Characterization of the genetic diversity

Characterization of the genetic diversity

In France, apple and pear old cultivars are conserved by numerous actors and represent a diversity reservoir that must be characterized from both phenotypic and genotypic point of view in order to better manage it and exploit its potential, specifically in a climate change context. We have been contributing for many years to the characterization of these genetic resources using microsatellite markers (SSR), and more recently SNPs, in collaboration with the VaDiPom team in charge of apple and pear genetic resources management.

First, we coordinated the CorePom project, funded by the French Foundation for Biodiversity Research (FRB), which enabled the characterization of the whole INRAE collection and numerous other collections in France, including those managed by the "Croqueurs de pommes®" association, the “Centre Végétal Régional d’Aquitaine” (CVRA), the “Centre Régional de Ressources Génétiques” (CRRG) of the Nord-Pas-de-Calais region, the "Mordus de la pomme" association, and many other associations and local authorities (Fig1). We are continuing this work of genetic characterization in the frame of agreements with the Union Pomologique de France and the Croqueurs de pommes®.


At the French scale, more than 6000 apple and 2000 pear accessions were genotyped with a minimum of 16 SSR markers, which represents a considerable amount of work in referencing and comparing old and local cultivars on a national level. Many genetic redundancies were observed within and between collections, and unique cultivars specific to each collection could be identified. Many naming errors were also corrected. The management of these genetic resources is thus greatly facilitated, even if genetic markers do not (yet) make it possible to distinguish 'sports' within a set of accessions sharing the same SSR profile. A unique genotype code number ('MUNQ' code for 'Malus UNiQue genotype code' and ‘PUNQ’ for 'Pyrus UNiQue genotype code') is proposed, and regularly incremented by our team, for each group of accessions sharing the same SSR profile, which makes it possible to easily compare accessions between collections. For apple, this MUNQ code has been extended to the European scale during the European FruitBreedomics project, and even to the international scale with the USDA (USA) collection for example. The same has been done for pear in the framework of the ECPGR Pomefruit_C&E project and another collaboration with USA. To do this, it was often necessary to set up a procedure to harmonize the SSR genotypic data available for these foreign collections with those of the French collections. Our team thus played a pioneering and major role in the comparison of apple and pear genetic resources conserved at the European/international scale. The MUNQ and PUNQ codes are increasingly used by germplasm managers who are starting to insert them into their databases. An increasing part of the MUNQ data is made public via the following regularly updated dataset:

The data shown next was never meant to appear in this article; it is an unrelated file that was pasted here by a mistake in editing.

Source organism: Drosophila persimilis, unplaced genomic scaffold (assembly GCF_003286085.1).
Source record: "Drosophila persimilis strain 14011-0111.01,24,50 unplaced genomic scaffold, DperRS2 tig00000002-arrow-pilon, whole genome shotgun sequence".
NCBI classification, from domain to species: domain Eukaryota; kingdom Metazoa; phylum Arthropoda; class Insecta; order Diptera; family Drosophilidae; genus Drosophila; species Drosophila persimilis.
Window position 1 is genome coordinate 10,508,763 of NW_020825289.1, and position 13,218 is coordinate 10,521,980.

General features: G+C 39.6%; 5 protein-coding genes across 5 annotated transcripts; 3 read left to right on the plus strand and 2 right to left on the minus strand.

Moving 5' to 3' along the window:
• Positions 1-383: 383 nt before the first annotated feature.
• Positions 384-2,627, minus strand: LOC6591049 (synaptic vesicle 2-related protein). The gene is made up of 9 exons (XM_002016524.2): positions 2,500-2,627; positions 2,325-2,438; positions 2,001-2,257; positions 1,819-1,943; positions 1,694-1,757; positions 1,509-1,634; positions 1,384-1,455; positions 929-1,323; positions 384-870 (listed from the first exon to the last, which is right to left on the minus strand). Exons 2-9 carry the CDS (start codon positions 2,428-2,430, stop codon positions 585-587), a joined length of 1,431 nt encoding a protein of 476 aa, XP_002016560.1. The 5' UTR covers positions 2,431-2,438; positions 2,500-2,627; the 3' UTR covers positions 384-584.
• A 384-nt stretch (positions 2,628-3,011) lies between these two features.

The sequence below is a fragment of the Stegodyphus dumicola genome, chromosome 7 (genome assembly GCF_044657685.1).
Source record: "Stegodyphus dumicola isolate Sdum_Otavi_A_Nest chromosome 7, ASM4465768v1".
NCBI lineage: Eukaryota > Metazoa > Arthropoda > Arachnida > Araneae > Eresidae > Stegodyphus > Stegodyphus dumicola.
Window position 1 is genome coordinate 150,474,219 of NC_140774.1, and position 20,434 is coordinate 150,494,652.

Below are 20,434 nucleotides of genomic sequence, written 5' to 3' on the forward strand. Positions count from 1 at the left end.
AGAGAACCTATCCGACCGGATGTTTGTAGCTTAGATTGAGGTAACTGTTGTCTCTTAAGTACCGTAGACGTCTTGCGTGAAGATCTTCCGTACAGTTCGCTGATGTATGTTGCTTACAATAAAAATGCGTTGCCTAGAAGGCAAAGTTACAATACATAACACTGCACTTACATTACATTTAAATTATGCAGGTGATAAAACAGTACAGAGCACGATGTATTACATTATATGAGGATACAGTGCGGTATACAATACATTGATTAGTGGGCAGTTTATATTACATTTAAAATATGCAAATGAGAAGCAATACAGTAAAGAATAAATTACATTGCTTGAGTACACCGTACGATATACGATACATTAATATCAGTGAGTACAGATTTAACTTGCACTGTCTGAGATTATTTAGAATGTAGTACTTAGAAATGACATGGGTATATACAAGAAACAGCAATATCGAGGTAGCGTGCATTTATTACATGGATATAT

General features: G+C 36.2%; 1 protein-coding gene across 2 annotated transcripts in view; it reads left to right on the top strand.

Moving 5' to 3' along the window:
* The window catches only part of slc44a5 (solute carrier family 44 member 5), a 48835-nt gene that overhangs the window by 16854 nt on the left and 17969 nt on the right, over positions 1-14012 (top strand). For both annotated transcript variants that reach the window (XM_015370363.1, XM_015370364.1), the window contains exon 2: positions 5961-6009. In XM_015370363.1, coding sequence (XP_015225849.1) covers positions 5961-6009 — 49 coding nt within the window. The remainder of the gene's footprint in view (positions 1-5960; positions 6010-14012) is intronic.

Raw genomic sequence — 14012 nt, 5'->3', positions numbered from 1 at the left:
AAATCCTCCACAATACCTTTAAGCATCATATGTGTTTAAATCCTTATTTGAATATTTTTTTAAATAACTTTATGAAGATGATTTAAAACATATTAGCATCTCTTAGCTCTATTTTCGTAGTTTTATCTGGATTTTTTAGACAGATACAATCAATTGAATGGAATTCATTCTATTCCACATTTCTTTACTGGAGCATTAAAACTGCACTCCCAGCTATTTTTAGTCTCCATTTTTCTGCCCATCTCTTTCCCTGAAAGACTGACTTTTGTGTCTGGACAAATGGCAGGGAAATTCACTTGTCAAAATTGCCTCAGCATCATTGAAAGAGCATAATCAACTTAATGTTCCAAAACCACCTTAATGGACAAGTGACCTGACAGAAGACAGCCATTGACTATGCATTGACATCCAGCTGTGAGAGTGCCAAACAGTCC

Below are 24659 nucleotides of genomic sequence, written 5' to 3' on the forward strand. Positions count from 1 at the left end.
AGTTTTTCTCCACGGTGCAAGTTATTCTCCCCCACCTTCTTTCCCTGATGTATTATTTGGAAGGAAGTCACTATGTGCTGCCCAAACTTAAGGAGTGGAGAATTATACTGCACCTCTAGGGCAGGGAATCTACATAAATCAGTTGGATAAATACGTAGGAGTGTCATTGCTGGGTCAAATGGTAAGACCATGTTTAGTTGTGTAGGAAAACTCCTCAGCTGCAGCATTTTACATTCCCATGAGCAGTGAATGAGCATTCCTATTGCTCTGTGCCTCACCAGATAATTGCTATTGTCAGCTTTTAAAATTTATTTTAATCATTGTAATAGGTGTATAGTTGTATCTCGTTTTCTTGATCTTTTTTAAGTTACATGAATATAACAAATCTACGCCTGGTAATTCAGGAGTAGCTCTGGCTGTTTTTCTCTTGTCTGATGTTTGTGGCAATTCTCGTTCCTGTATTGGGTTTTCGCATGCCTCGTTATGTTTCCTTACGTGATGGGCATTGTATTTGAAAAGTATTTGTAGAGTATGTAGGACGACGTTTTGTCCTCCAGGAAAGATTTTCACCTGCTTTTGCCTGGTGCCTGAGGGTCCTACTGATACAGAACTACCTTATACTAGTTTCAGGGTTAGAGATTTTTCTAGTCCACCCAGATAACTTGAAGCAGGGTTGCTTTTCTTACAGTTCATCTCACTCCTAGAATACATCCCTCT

The available SSR data also made it possible to analyze the extent and structure of the apple genetic diversity present in the germplasm collections (similar work in progress for pear). At the French scale, there is no significant geographical structure, but we were able to show a structure between old dessert and cider cultivars and with recent cultivars (Fig2). At the European scale extended to Russia, we were able to show a rather weak structure, showing the importance of the flow of plant material (grafts in particular) between European countries over the centuries. However, a North-East/South and West structure was clearly identified (Fig3).


Modification date: 20 December 2023 | Publication date: 01 September 2021 | By: ResPom